1. Setting the right-hand side equal to zero gives \(T=75\) as a constant solution. Since the pizza starts at \(350°F,\) this is not the solution we are seeking.

2. Rewrite the differential equation by multiplying both sides by \(dt\) and dividing both sides by \(T−75\):

\[\dfrac{dT}{T−75}=kdt. \nonumber\]

3. Integrate both sides:

\[\begin{align} ∫\dfrac{dT}{T−75}&=∫kdt\nonumber \\ \ln|T−75|&=kt+C.\nonumber \end{align} \]

4. Solve for \(T\) by first exponentiating both sides:

\[\begin{align}e^{\ln|T−75|}&=e^{kt+C}\nonumber \\ |T−75|&=C_1e^{kt}\nonumber \\ T−75&=C_1e^{kt}\nonumber \\ T(t)&=75+C_1e^{kt}.\nonumber \end{align} \]

5. Solve for \(C_1\) by using the initial condition \(T(0)=350:\)

\[\begin{align}T(t) &=75+C_1e^{kt}\nonumber \\ T(0) &=75+C_1e^{k(0)}\nonumber \\ 350 &=75+C_1\nonumber \\ C_1 &=275.\nonumber \end{align} \]

Therefore the solution to the initial-value problem is

\[T(t)=75+275e^{kt}.\nonumber\]

To determine the value of \(k\), we need to use the fact that after \(5\) minutes the temperature of the pizza is \(340°F\). Therefore \(T(5)=340.\) Substituting this information into the solution to the initial-value problem, we have

\[T(t)=75+275e^{kt}\nonumber\]

\[T(5)=340=75+275e^{5k}\nonumber\]

\[265=275e^{5k}\nonumber\]

\[e^{5k}=\dfrac{53}{55}\nonumber\]

\[\ln e^{5k}=\ln(\dfrac{53}{55})\nonumber\]

\[5k=\ln(\dfrac{53}{55})\nonumber\]

\[k=\dfrac{1}{5}\ln(\dfrac{53}{55})≈−0.007408.\nonumber\]

So now we have \(T(t)=75+275e^{−0.007048t}.\) When is the temperature \(300°F\)? Solving for t, we find

\[T(t)=75+275e^{−0.007048t}\nonumber\]

\[300=75+275e^{−0.007048t}\nonumber\]

\[225=275e^{−0.007048t}\nonumber\]

\[e^{−0.007048t}=\dfrac{9}{11}\nonumber\]

\[\ln e^{−0.007048t}=\ln\dfrac{9}{11}\nonumber\]

\[−0.007048t=\ln\dfrac{9}{11}\nonumber\]

\[t=−\dfrac{1}{0.007048}\ln\dfrac{9}{11}≈28.5.\nonumber\]

Therefore we need to wait an additional \(23.5\) minutes (after the temperature of the pizza reached \(340°F\)). That should be just enough time to finish this calculation.

Exercise \(\PageIndex{4}\)

A cake is removed from the oven after baking thoroughly, and the temperature of the oven is \(450°F\). The temperature of the kitchen is \(70°F\), and after \(10\) minutes the temperature of the cake is \(430°F\).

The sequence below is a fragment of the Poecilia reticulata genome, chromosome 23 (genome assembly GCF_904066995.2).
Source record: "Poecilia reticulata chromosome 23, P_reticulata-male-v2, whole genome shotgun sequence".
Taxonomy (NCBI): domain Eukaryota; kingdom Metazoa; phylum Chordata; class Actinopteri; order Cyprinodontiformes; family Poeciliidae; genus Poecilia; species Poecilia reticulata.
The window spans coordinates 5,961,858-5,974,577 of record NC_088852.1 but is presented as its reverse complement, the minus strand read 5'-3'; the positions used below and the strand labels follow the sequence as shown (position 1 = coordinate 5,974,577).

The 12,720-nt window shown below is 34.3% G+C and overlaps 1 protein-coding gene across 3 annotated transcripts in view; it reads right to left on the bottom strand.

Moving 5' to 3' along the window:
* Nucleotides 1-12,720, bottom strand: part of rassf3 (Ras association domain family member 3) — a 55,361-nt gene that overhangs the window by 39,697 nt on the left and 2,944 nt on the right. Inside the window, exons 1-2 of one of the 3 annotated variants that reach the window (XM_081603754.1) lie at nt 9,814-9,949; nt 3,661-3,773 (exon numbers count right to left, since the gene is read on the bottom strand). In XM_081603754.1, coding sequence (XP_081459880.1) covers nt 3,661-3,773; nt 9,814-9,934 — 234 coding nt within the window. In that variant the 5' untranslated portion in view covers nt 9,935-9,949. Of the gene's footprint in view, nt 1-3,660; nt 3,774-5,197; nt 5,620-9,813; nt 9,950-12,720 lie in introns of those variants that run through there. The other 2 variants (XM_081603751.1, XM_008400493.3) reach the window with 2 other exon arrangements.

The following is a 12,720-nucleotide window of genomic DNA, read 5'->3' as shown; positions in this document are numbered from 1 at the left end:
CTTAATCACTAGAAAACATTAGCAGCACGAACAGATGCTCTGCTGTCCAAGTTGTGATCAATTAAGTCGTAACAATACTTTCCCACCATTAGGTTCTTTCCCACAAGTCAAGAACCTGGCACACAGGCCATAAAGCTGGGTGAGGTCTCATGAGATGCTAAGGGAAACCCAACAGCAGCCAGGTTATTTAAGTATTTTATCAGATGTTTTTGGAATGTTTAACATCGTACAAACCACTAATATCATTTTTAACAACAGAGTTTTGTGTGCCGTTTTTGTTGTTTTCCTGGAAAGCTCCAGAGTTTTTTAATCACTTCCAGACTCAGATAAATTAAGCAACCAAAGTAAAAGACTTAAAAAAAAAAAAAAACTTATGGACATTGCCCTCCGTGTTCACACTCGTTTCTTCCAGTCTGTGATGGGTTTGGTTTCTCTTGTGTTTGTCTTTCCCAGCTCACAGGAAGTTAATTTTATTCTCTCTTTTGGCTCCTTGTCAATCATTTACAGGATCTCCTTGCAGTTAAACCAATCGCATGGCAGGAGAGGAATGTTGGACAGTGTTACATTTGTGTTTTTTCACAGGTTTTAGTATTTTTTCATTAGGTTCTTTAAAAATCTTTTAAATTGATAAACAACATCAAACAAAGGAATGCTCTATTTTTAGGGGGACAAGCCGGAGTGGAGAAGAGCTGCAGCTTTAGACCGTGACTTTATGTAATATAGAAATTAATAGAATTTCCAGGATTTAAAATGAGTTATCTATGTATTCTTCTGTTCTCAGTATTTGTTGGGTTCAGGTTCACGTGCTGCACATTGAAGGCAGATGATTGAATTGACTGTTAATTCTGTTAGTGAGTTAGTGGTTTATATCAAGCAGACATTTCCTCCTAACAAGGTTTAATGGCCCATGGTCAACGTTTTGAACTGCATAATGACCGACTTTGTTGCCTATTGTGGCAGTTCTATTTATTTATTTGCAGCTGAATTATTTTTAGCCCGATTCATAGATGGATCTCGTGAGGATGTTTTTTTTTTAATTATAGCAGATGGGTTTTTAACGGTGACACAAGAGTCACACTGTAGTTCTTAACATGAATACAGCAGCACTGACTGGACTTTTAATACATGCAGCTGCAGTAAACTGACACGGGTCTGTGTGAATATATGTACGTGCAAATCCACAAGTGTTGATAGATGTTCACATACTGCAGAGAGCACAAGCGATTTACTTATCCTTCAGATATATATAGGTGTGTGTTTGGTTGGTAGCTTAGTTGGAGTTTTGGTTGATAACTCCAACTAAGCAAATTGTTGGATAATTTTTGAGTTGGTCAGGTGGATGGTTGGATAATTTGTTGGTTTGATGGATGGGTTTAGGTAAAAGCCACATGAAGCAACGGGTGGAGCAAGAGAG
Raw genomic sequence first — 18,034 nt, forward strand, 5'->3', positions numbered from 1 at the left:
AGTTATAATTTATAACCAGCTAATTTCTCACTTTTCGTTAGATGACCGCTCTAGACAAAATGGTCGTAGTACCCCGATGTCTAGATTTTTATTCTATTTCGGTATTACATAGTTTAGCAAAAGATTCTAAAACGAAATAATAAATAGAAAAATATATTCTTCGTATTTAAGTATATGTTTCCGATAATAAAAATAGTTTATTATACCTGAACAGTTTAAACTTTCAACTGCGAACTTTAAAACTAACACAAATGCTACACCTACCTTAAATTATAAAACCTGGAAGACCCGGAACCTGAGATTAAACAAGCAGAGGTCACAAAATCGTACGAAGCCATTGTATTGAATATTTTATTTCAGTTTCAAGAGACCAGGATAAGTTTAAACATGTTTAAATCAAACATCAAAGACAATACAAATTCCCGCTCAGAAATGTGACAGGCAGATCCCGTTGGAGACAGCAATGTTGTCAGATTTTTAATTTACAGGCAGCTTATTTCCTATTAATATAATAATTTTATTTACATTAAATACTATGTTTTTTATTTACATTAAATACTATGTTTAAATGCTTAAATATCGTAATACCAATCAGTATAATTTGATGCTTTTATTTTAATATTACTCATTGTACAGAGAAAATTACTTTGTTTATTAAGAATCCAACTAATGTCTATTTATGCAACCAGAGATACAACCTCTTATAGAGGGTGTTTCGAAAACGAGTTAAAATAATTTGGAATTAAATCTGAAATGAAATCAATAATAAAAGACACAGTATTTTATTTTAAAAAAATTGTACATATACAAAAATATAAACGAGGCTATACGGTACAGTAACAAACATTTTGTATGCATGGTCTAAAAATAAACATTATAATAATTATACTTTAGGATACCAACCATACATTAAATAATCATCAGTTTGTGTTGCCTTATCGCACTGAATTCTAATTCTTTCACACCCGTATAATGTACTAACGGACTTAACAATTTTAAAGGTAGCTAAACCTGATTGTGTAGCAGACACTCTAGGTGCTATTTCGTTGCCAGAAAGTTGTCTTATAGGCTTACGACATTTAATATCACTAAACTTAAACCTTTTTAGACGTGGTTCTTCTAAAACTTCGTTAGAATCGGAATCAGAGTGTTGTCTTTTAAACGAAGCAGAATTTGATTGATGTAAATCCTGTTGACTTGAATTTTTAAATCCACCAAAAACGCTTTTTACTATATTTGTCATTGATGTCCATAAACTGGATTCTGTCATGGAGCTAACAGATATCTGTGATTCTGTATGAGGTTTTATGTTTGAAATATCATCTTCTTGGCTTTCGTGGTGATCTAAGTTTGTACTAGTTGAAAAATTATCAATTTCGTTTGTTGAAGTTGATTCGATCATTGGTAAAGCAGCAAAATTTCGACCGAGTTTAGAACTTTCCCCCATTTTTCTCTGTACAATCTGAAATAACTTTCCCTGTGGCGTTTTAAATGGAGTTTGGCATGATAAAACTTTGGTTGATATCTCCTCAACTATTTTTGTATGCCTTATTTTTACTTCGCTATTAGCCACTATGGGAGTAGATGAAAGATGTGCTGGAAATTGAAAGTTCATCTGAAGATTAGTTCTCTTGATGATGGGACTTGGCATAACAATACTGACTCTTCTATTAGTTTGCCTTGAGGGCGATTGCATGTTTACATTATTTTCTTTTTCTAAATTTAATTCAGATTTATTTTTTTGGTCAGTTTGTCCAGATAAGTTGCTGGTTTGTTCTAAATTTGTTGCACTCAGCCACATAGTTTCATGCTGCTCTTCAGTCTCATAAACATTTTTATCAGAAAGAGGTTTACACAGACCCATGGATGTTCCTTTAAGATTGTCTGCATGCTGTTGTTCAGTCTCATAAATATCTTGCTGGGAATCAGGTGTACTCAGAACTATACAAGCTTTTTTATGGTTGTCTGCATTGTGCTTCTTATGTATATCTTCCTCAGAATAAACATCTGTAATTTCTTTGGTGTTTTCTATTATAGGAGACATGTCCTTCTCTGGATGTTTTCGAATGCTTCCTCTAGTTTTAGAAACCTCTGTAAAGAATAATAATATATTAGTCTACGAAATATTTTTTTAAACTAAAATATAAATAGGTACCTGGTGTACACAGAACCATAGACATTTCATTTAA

- Write the appropriate initial-value problem to describe this situation.
- Solve the initial-value problem for \(T(t)\).
- How long will it take until the temperature of the cake is within \(5°F\) of room temperature?

**Hint**-
Determine the values of \(T_s\) and \(T_0\) then use Equation \ref{newton}.

**Answer a**-
Initial-value problem \[\dfrac{dT}{dt}=k(T−70),T(0)=450\nonumber\]

**Answer b**-
\[T(t)=70+380e^{kt}\nonumber\]

**Answer c**-
Approximately \(114\) minutes.

## Key Concepts

- A separable differential equation is any equation that can be written in the form \(y'=f(x)g(y).\)
- The method of separation of variables is used to find the general solution to a separable differential equation.

## Key Equations

**Separable differential equation**

\(y′=f(x)g(y)\)

**Solution concentration**

\(\dfrac{du}{dt}=INFLOW RATE−OUTFLOW RATE\)

**Newton’s law of cooling**

\(\dfrac{dT}{dt}=k(T−T_s)\)

## Glossary

**autonomous differential equation**- an equation in which the right-hand side is a function of \(y\) alone

**separable differential equation**- any equation that can be written in the form \(y'=f(x)g(y)\)

**separation of variables**- a method used to solve a separable differential equation

### Contributors

Gilbert Strang (MIT) and Edwin “Jed” Herman (Harvey Mudd) with many contributing authors. This content by OpenStax is licensed with a CC-BY-SA-NC 4.0 license. Download for free at http://cnx.org.